To make a long story short: the way the average American school day is structured is not conducive to learning, considering the attention span and learning habits of adolescents. 

Often teachers complain that their last period of the day is never as attentive as their other classes because of the sheer exhaustion students feel toward the end of a roughly seven-hour school day. For me, it’s a struggle to keep my head up during my last class, let alone take notes and actively listen. 

Evidently, I am not alone as 51 percent of adolescents say they feel excessively sleepy or tired during the school day. This could be for a variety of reasons (late-night studying, after-school activities, family obligations, etc.), but regardless of the cause, it needs to be taken into account when structuring the school day. 

School systems across the world have laid out successful alternatives to our school day structure. Implementing just one of them could make a massive difference in student enrichment and overall learning. 

For example, school days in Ireland are only 5 hours and 40 minutes long compared to the American 7 hours. Though it may seem like a minimal difference, this time could equate to an extra hour of sleep in the morning, or a period of relaxation after school before diving into the inevitable pile of homework. As such, Irish students rank 17th out of 65 countries in reading, science, and math scores. Clearly, they are doing something right.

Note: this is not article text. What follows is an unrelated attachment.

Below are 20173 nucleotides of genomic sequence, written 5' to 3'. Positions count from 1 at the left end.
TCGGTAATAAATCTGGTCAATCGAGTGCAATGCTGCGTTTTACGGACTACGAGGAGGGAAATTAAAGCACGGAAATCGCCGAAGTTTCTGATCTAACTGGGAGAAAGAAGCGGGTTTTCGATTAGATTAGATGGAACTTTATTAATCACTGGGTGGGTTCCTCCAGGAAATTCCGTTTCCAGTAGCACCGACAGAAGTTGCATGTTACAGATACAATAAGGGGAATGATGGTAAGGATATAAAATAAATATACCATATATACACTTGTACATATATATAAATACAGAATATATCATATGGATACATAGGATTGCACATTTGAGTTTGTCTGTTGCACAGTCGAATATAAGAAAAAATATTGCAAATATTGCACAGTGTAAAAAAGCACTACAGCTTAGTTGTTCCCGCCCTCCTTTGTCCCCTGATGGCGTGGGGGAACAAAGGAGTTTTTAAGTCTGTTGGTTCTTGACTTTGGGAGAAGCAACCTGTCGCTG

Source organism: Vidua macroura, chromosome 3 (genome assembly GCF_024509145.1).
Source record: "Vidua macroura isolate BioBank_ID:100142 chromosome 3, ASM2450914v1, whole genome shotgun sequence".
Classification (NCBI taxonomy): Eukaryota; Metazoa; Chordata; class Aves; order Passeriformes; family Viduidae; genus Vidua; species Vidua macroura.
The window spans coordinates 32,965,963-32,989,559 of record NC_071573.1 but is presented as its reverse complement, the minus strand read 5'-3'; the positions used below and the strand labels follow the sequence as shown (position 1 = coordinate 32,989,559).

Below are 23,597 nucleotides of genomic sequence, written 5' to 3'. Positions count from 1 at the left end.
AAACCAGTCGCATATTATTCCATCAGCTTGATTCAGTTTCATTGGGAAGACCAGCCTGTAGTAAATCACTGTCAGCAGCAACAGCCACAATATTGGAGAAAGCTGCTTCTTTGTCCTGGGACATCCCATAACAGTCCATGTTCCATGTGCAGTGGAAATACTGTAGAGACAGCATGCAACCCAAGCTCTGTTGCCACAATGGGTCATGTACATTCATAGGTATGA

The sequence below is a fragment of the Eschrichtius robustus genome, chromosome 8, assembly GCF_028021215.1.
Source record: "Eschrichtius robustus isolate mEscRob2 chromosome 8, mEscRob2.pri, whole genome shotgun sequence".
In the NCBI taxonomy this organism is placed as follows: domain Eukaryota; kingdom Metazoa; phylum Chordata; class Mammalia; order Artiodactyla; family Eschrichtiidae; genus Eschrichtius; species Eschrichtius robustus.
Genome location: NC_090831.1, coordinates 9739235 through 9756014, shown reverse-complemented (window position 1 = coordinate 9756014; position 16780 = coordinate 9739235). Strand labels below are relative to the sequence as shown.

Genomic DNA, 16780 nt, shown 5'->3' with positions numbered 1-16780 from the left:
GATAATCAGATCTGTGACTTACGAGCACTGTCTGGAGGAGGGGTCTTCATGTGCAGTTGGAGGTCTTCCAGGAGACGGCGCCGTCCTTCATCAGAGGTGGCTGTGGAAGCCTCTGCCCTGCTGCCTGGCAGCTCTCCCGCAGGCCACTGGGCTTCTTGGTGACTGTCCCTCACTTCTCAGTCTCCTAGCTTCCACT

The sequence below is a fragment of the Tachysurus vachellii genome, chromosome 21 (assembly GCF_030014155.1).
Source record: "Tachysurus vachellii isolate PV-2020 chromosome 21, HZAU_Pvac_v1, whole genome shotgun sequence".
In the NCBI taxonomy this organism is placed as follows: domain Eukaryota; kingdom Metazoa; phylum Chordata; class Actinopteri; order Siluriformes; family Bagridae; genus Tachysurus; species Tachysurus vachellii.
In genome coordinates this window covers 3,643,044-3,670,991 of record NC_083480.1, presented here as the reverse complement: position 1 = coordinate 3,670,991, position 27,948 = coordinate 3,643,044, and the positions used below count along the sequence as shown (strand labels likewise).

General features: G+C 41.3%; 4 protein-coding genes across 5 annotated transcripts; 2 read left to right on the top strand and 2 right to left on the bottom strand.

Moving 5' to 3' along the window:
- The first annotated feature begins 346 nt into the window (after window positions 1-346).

Even if shortening the school day as a whole seems far-fetched, there are other ways to make the day more bearable and to keep students feeling energized a little bit longer. For instance, Finland, which has consistently led the world in education, gives its students a 15-minute break for every 45 minutes of work. 

Though this may seem excessive, it makes sense that breaks would produce a more engaging environment for students. Especially with block scheduling, classes can seem to drag on with little reprieve. Providing students regular 15-minute breaks to stretch and talk to their friends could do wonders for their focus in class, allowing them to recoup their energy for the next lesson